I wanted to do a bit of analysis on the design itself. According to Dr. Raymer's aircraft design book, Amax (the cross-sectional area of the aircraft which is largest) has a large contribution to wave drag and reducing this value can result in a less draggy aircraft than simply smoothing out the volume distribution would. For that reason, I decided to try to estimate what Amax might be for the T-50.

Very often it seems that the wing contributes largely to the volume of an aircraft and is therefore where Amax is most likely to be. I figured there were two likely places to start on the wing to determine the location of Amax: the point where the root chord is thickest, and the point where the wingspan is at a maximum. I initially thought that Amax would be somewhere between these two points, but for the T-50 at least, my calculations suggested that it was right at the leading edge of the wingtip. If this is true, then that means that Amax for the T-50 is located about 71% down the length of the aircraft (assuming length is 0% at the tip of the nose and 100% at the tip of the tail sting). This is quite a bit further down than the 50% suggested for the ideal Sears-Haack body shape, but this is expected since the T-50 is likely optimized for speeds a good bit above Mach 1. This high speed efficiency would require the rearward bias of Amax that we see.

I used Matej's 5-view of the T-50 in order to attempt to reconstruct the cross-section at the predicted point of Amax, but I'm not sure how well I did (some critical features were hard to see. It's not his fault; it's just a limitation of 5-views in general). One critical piece of information I was missing was the percent thickness of the wings. For this reason, I made 3 different estimations assuming different degrees of thickness. In one, I assumed the wings were 4% thick (the same as the F-16). For the second, 6% (similar to the F-22). Finally, 8% (a very high thickness for a fighter). Initially, I didn't think thickness would affect Amax very much. It seemed to me that the differences were significant, however.

If the wingspan of the T-50 is 14 meters (another uncertainty; for me at least), I end up with the following calculations for Amax.

4% thick = 8.2 square meters

6% thick = 9.6 square meters

8% thick = 10.9 square meters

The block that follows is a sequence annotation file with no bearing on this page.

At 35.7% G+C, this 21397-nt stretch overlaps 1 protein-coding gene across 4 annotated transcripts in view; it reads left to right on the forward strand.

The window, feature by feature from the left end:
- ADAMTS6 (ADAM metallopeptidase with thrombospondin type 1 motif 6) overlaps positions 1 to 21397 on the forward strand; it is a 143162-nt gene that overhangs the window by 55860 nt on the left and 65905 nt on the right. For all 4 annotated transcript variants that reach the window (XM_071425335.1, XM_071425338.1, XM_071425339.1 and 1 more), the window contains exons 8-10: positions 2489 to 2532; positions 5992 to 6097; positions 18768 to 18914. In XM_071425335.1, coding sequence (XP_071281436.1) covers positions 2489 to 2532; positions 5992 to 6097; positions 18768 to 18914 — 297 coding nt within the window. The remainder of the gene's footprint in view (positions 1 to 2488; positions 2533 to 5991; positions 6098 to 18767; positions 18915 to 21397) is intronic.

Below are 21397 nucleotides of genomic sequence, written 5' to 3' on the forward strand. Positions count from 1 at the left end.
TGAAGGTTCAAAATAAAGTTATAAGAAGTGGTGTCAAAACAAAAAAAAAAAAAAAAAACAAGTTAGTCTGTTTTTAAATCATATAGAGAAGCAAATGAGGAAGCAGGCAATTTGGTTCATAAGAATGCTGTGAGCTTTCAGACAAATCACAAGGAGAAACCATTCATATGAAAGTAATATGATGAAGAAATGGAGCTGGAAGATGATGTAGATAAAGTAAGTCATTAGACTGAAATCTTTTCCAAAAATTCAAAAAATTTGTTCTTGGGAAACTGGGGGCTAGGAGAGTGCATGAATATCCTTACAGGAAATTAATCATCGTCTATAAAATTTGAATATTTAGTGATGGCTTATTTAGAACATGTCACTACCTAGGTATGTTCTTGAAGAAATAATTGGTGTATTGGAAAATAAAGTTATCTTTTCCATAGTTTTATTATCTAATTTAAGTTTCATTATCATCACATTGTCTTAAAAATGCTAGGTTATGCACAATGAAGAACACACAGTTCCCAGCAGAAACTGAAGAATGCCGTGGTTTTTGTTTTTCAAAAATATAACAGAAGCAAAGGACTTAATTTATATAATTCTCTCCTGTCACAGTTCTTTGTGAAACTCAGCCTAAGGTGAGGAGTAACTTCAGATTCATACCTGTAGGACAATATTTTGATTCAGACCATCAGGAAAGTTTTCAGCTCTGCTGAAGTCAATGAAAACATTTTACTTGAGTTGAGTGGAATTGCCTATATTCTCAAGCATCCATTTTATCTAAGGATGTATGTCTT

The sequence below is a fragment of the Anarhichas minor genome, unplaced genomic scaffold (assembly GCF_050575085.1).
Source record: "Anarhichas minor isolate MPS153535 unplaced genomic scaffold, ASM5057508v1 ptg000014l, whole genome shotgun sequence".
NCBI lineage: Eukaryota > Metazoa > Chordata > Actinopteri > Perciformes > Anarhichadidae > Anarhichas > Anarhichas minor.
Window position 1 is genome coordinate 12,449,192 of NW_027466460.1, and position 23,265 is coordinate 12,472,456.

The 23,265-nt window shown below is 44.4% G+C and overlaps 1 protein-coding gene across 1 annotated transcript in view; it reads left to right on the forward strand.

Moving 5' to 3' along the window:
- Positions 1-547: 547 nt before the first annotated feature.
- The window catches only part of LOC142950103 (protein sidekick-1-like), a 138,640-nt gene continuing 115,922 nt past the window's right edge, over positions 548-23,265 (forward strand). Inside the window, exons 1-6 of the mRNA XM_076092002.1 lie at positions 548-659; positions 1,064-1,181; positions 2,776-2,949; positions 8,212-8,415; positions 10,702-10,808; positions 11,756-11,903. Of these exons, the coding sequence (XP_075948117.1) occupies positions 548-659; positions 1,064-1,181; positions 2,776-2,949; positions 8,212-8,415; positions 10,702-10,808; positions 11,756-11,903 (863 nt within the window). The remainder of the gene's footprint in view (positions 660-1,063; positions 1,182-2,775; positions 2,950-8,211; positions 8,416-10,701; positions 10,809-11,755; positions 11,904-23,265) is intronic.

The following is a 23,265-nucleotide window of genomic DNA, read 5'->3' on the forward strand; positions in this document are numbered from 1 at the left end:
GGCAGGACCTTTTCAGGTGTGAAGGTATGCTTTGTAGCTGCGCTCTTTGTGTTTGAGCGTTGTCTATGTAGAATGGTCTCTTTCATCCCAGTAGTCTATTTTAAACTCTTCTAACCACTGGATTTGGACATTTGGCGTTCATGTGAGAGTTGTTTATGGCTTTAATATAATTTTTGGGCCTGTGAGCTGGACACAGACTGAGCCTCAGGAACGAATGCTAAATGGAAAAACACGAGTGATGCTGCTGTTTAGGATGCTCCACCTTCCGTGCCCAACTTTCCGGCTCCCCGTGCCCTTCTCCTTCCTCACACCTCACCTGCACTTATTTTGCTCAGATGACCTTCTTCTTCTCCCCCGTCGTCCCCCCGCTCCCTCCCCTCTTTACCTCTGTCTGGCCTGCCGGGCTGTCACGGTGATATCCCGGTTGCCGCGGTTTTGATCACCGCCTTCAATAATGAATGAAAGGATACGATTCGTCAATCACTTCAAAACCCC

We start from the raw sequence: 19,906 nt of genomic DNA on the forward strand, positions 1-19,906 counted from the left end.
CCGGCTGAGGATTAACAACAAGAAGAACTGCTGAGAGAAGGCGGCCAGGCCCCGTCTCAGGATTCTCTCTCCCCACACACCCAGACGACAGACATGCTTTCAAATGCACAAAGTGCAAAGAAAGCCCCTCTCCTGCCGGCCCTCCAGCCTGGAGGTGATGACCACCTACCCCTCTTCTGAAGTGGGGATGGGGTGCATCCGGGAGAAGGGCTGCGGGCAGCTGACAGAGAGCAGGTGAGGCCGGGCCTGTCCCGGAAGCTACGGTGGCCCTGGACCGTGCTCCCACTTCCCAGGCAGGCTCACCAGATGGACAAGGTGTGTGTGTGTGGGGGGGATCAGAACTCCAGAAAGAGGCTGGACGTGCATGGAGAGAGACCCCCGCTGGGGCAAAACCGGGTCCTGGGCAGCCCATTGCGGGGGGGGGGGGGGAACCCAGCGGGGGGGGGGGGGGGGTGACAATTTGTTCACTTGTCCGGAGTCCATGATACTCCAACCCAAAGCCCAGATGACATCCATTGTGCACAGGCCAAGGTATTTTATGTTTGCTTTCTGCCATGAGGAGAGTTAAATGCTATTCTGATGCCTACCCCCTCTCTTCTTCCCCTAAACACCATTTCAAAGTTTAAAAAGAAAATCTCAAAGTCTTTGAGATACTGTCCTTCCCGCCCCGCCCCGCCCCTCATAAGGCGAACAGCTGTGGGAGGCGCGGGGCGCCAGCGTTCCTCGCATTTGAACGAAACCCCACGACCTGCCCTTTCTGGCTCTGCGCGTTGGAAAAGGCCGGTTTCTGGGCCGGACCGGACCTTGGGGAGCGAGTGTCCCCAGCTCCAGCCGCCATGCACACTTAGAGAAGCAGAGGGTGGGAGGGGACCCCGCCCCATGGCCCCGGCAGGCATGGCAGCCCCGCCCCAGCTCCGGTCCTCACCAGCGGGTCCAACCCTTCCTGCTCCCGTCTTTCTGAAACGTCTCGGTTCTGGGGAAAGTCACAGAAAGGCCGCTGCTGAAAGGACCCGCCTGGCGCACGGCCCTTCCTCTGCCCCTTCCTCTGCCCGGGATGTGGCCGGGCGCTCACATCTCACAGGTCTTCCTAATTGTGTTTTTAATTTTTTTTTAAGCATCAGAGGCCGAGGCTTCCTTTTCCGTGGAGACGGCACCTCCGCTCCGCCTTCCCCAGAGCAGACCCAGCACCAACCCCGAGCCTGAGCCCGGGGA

The reason I didn't go past the tenths place was due to uncertainty; working with pixels leaves a lot to be desired. For this reason, along with some of the difficulties involved in the determining the geometry of the aircraft, I would only consider these ballpark figures. To be perfectly honest, I don't know what a "normal" value for Amax would likely be. Can anyone else shed light on whether these numbers sound reasonable or not? I might end up doing a similar analysis for the F-22A in order to do a comparison. Perhaps the YF-23 as well.

Criticisms of my technique and suggestions for improvement are welcome. By the way, I did remember to subtract the capture area of the inlets when making these estimates.

EDIT: I just used

Paralay's detailed T-50 schematics to do another measurement. This time Amax came out around 5.13 square meters. That's a very large margin of error compared to my initial estimates. However, he conveniently had a cross-section drawn of the part I needed, and it looked better than my own drawing. I'd trust this second measurement over the first bunch (it's also closer to the given Amax for Dr. Raymer's Lightweight Supercruise Fighter concept in the back of his book, which he lists at 1.586 square meters. Keep in mind that his LWSF is significantly smaller than the T-50). The airfoil thickness in his drawing appears to be around 4.6% thick, which is not unreasonable. Just to be thorough, however, I'll do a quick estimate of other airfoil thicknesses (I found it interesting how Amax varied almost linearly with thickness for my initial estimates. That probably wouldn't hold true for exceedingly thick or exceedingly thin airfoils, but it should be a good guideline for simple extrapolation):

If Amax = 5.13 square meters for 4.6% thickness, then:

4% thickness

__~__ 4.9 square meters

6% thickness

__~__ 5.7 square meters

8% thickness

__~__ 6.5 square meters